Des Moines Register poll: Bad news for Hubbell, worse news for everyone else

After spending millions of dollars more than his closest competitor, Fred Hubbell leads the Democratic field of gubernatorial contenders, the latest Selzer poll for the Des Moines Register and Mediacom finds. But Hubbell hasn’t locked up the race: this snapshot suggests his support is below the 35 percent level needed to win the June 5 primary outright, and three-quarters of respondents said they are open to changing their minds.

While other candidates have an opportunity to gain ground, they likely lack the capacity to reach as many Iowans as Hubbell will during the home stretch. And no one is in a position to make a case against the front-runner that large numbers of voters will see.

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Choose hope: Vote Nate Boulton for governor

Cody Woodruff is a rising junior studying political science and speech communication at Iowa State University and a member of the Carlisle School Board. -promoted by desmoinesdem

“Just as man cannot live without dreams, he cannot live without hope. If dreams reflect the past, hope summons the future.” -Elie Wiesel, 1986 Nobel Peace Prize speech

When I began to write this piece, it began as your usual endorsement that we’re all accustomed to reading. However, that’s not what it turned into. We live in unusual times, so the case I’m going to make is unconventional, but hopefully more compelling than an average editorial. Many of us know where the candidates stand on the issues, we have a general idea of each candidate’s electability, and we’re aware of their background. If someone doesn’t know these things already, there are plenty of resources out there to check out, because I’m not going to talk about them here.

The focus of this piece is on one simple, powerful, extraordinary thing: hope.

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Why I am supporting John Norris for governor

Bleeding Heartland welcomes guest posts advocating for Iowa Democratic candidates in competitive primaries. Luther College student Alex Sekora contributed this commentary. -promoted by desmoinesdem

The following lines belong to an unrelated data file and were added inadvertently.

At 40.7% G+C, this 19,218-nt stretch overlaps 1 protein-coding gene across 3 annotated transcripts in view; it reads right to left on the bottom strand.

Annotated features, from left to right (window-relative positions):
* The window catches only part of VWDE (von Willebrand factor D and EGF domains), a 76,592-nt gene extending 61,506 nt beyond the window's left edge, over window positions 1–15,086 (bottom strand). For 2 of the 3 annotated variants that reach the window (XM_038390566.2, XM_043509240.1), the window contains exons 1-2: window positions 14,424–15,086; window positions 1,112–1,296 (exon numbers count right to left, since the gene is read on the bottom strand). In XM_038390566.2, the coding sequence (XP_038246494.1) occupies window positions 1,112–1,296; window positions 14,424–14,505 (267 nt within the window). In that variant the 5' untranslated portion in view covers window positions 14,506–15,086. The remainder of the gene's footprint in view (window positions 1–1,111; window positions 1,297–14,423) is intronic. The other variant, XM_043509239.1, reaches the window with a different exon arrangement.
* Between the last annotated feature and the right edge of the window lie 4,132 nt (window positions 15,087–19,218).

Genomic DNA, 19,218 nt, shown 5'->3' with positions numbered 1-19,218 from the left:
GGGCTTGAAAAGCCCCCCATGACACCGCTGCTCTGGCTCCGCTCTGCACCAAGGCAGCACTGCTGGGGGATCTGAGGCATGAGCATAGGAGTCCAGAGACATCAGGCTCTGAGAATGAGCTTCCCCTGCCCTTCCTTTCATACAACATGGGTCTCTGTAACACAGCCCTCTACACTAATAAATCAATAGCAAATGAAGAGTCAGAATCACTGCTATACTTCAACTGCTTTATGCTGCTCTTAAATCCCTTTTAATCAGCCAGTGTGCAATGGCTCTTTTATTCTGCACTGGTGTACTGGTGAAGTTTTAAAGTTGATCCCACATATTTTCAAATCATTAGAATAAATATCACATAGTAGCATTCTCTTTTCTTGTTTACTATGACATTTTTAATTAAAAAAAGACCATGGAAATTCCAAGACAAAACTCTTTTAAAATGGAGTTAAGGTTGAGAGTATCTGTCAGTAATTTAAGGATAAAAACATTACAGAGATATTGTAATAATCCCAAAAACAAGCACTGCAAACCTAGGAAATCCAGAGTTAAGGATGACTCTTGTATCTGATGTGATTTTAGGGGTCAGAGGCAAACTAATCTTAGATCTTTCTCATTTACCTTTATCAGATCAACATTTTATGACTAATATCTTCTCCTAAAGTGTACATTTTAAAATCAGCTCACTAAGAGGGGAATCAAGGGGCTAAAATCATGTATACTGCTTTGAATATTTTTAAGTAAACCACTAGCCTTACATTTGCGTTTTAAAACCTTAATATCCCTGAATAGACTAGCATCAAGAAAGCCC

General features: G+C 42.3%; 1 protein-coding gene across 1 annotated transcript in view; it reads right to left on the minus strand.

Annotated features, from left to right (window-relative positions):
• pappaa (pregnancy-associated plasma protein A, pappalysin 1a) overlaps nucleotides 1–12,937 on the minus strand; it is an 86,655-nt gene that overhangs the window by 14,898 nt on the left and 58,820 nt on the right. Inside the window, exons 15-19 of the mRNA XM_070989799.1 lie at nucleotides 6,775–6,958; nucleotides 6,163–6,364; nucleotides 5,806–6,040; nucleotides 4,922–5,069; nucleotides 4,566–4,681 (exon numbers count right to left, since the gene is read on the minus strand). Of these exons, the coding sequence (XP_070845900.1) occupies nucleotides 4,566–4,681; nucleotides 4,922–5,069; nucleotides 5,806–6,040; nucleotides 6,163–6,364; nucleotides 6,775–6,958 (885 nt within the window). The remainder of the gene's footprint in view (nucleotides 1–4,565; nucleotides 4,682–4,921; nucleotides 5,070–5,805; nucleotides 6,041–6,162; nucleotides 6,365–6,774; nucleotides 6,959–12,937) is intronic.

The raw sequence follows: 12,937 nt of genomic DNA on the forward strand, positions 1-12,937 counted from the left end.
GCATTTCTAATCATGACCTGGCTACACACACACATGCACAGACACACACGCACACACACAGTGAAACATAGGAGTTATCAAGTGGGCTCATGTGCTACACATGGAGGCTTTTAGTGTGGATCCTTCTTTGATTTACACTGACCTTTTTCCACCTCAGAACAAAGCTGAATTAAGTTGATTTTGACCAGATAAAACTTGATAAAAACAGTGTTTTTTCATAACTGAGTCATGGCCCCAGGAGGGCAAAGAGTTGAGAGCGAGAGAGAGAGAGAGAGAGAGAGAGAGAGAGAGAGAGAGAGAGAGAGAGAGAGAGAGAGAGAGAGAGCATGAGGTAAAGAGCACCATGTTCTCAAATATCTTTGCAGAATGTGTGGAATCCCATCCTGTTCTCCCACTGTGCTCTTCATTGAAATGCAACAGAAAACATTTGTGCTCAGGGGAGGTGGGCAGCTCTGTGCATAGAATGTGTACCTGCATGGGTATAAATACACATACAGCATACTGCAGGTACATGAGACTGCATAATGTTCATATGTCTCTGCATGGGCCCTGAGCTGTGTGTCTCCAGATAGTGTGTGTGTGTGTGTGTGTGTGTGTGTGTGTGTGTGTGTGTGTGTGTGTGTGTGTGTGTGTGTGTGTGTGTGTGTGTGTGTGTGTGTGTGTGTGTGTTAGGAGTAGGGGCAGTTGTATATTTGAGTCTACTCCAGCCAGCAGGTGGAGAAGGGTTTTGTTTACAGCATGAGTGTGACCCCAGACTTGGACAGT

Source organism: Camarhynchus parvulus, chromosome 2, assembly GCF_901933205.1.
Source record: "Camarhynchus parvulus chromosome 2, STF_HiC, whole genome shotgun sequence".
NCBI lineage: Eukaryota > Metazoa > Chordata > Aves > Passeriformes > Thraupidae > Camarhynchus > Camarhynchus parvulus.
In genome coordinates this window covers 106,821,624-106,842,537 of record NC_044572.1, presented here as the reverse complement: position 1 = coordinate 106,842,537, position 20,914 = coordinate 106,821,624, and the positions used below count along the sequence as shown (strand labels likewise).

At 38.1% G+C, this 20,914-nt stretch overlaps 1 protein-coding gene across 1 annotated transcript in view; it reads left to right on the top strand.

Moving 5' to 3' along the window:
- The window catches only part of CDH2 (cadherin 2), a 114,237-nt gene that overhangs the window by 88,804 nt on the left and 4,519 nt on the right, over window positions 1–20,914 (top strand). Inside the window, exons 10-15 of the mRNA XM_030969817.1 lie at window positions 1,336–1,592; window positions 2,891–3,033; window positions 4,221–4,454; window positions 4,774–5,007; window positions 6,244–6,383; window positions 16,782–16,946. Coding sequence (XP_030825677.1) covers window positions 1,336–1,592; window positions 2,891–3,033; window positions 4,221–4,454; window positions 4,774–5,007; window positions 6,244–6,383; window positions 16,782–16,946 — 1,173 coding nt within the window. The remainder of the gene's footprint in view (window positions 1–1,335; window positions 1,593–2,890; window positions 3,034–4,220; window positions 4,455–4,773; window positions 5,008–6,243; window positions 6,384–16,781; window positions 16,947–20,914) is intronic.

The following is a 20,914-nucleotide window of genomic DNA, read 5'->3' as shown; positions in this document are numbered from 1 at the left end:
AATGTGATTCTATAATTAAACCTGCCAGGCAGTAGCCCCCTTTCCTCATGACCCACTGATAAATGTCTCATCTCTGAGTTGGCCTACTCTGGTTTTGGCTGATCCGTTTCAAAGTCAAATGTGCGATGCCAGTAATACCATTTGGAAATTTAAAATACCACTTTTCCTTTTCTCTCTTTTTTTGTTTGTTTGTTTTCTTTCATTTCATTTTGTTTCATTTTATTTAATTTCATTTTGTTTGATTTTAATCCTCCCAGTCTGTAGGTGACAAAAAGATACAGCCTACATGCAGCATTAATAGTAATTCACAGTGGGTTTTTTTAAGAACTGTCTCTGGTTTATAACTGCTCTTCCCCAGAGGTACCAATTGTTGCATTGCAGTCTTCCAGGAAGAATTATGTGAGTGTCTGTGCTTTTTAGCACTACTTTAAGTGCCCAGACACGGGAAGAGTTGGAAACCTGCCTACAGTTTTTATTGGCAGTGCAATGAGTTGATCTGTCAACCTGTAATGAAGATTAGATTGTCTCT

I have been undecided on who I will support for the Iowa gubernatorial race for a long time. There are just so many great candidates to choose from. There was a point where I was wondering if I would ever be able to choose before election day.

But as this race has gone on, one candidate has stood out from the crowd, and that candidate is John Norris. The first time I met John was at a gubernatorial forum in Des Moines last June. He made a strong impression on me as being an honest and genuine person, who isn’t afraid to tell it like it is.

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John Norris for Iowa's future

Lauren Whitehead sees John Norris as “the only candidate on an unapologetic crusade to revitalize rural Iowa.” The author is a Solon City Council member, longtime Democratic activist, and Indivisible organizer in Johnson County. -promoted by desmoinesdem

A year ago I ran for city council in Solon, a town of 2,000 in eastern Iowa. Since the election, I have worked to organize rural Iowa in House district 73 (eastern Johnson/Cedar Counties–Kaufmann territory). During this time, I’ve gone from being interested in to fascinated by to deeply concerned about our rural communities’ well-being and resilience.

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Gone but not forgotten: Labor's struggle with itself

Johnson County Supervisor Kurt Friese reflects on Workers’ Memorial Day and the troubling trend of “criticism and bad-mouthing of pro-labor candidates and their supporters BY their respective supporters and even by unions themselves.” -promoted by desmoinesdem

Each year at the end of April, labor organizers across the country hold a vigil of remembrance called “Workers’ Memorial Day.” Here in Johnson County, it was just this past Friday. We gathered to remember and to hear speeches, but more importantly to hear the names and stories of the 36 workers who lost their lives on the job in Iowa in 2017.

Many in attendance lined up to read from a notecard about such a story. As each is read, the gathered crowd chants together, “Gone, but not forgotten.” It is indeed quite moving as those words repeat, like a solemn drumbeat, another echo for each story read, another worker dead, each name mentioned, each face shown on the screen, and again: “Gone, but not forgotten.” And again. 36 people who went to work one day but never came home to their families.

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Diversity lacking on Iowa Democrats' new governing body

Both major parties held district conventions on April 28. One encouraging sign from the Iowa Democratic Party’s proceedings: activists are much more energized this year than usual. Every delegate slot was filled in all four Congressional districts. Quite a few alternates (including myself) did not receive credentials. According to former State Senator Jack Hatch, it was only the second time in 40 years that an IA-03 district convention “packed a full slate of delegates.” State party chair Troy Price observed in a Facebook post, “Typically, in a non-Presidential year it is a struggle to reach quorum, and this year we had more people than spots available.”

All of the district convention delegates elected at county conventions in March are automatically delegates for the state conventions in June. So the main order of business yesterday was choosing members of each party’s State Central Committee.

Both Democrats and Republicans will have lots of new faces on their governing bodies. But Democrats mostly missed an opportunity to elect leaders who reflect the diversity of the party’s base.

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